Also, subscribe to her "Brain Scoop" channel. She's going to make more of these videos.

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Rockies Today, Jan. 16

Posted By on Wed, Jan 16, 2013 at 10:39 AM


Top news links, courtesy of Mountain West News.

Crow Tribe, Cloud Peak reach deal on development of Montana coal
The Crow Legislature on Tuesday voted 13-1 to approve a deal with Cloud Peak Energy to develop the estimated 1.2 billion tons of coal on the tribe's Montana reservation.
Billings Gazette; Jan. 16

Salazar to leave Interior post in March
Interior Secretary Ken Salazar said he wants to spend more time with his family, and has told President Barack Obama that he will end his tenure as Interior secretary by the end of March.
Denver Post; Jan. 16

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Your future, a little early

Posted By on Wed, Jan 16, 2013 at 9:00 AM

Find Rob Brezsny's "Free Will Astrology" online, every Wednesday, one day before it hits the Indy's printed pages.

ARIES (March 21-April 19): "If you would hit the mark, you must aim a little above it," wrote 19th-century poet Henry Wadsworth Longfellow. "Every arrow that flies feels the attraction of the earth." This is good counsel for you to keep in mind during the coming weeks, Aries. I suspect you will have a good, clear shot at a target you've been trying to get close to for a long time. Make sure you adjust your trajectory to account for the attraction of the earth.

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Tuesday, January 15, 2013

Megaload companies eye Stimson mill

Posted By on Tue, Jan 15, 2013 at 5:18 PM

Highway 200 could get a lot busier in the years to come. Last October, the BitterRoot Economic Development District applied for a $17,934 state grant to complete a transport plan for oversized loads between Bonner and the Port of Sweetgrass. Now the study is underway, marking the first potential step toward Bonner becoming a manufacturing hub for Canadian oil fields.

A megaload belonging to ConocoPhillips sits on the side of a Montana highway in 2011 while en route to Billings.
  • Chad Harder
  • A megaload belonging to ConocoPhillips sits on the side of a Montana highway in 2011 while en route to Billings.

“If you look at both the Bakken and the oil sands and you draw a 500-mile circle around them, you see that we are in the area that makes a lot of sense to provide some of the manufacturing,” says Jean Curtiss, Missoula County commissioner and president of BREDD.

Several industrial manufacturers have already voiced interest in opening up shop at the former Stimson mill site. But with no clear idea of the longterm transport potential along Highway 200 and other routes, those companies still consider Bonner a considerable risk. In response, Missoula-based Poteet Construction is heading the effort to identify the best route from Bonner to Canada and determine what work needs to be done to accommodate regular megaload traffic.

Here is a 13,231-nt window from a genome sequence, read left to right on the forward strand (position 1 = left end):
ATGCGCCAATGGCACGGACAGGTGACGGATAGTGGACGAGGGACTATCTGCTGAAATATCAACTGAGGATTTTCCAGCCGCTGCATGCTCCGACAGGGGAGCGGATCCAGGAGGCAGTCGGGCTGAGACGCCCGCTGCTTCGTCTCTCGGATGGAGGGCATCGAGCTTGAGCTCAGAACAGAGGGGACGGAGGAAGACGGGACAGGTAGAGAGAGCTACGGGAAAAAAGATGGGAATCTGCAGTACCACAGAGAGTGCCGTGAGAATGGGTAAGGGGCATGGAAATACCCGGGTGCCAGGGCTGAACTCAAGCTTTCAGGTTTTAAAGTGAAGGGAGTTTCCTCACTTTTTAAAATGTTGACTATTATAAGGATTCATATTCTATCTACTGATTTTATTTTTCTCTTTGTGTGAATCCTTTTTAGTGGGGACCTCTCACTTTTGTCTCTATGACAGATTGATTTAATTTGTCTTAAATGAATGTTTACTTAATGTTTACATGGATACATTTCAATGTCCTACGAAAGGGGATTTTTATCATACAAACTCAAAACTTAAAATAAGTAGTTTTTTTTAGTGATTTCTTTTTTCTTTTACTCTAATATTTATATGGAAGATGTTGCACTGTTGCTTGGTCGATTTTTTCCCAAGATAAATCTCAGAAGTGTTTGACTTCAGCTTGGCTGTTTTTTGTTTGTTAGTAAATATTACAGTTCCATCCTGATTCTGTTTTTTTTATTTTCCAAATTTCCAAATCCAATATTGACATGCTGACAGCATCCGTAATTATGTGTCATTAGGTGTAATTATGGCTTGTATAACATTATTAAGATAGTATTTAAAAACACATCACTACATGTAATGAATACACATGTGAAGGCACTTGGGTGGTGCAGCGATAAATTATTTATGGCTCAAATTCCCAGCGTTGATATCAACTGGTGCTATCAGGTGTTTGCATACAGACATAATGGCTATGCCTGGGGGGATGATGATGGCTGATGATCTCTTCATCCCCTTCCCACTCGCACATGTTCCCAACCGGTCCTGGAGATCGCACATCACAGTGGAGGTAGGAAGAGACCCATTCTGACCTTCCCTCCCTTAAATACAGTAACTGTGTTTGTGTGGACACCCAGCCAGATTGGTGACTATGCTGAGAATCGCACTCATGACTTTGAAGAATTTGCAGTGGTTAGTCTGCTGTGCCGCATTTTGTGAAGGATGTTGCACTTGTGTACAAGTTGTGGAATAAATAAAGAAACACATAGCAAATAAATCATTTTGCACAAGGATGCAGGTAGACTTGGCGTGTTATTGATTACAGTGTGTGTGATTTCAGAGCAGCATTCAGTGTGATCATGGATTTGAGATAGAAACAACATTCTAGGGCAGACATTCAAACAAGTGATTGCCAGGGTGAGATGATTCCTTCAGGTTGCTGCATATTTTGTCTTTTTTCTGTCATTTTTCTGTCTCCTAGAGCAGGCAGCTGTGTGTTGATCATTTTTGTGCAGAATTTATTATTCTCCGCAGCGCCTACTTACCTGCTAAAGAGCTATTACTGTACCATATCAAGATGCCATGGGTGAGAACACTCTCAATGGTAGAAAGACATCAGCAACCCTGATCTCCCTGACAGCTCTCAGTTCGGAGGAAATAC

The total estimated cost of the transport plan is $35,014. The plan’s scope includes traffic control studies and environmental consultation, as well as identification of any obstacles to oversized shipments. So far, Curtiss says, it looks like the only obstacles will be utility lines.

Protesters in spring 2011 block a megaload on Reserve Street.

BREDD’s grant application cites “the ever rising price of oil and the political will to establish energy independence” as the key economic motivations for Missoula courting manufacturers with ties to Canadian oil. The document states that an unnamed company is currently considering occupying nearly half the available space at the former Stimson mill site, and could bring as many as 300 jobs and as much as $20 million in private investment to the area.

Of course, Curtiss acknowledges that there are those in Missoula who would prefer the county oppose any tar sands-related business. Megaload manufacturers aren’t exactly tourist brochure fodder, she says. And oversized transport proposals from major oil players have sparked sizable opposition in the region in recent years. But for Curtiss, interest in Missoula as a gateway to nearby development projects is “kind of a fact of life right now.”

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Rockies Today, Jan. 15

Posted By on Tue, Jan 15, 2013 at 10:38 AM


Top news links, courtesy of Mountain West News.

Decision on wolf trapping in Montana near Yellowstone NP in judge's hands
After the Montana Fish, Wildlife and Parks Commission suspended trapping in two zones near Yellowstone National Park over concerns that too many wolves used in research were being killed, state Rep. Alan Redfield, Citizens for Balanced Use, Big Game Forever and Montana Sportsmen for Fish and Wildlife challenged the decision, and the ban was temporarily lifted, and at a hearing on Monday, state District Judge Brenda Gilbert heard from both sides on whether the ban should be implemented or permanently lifted.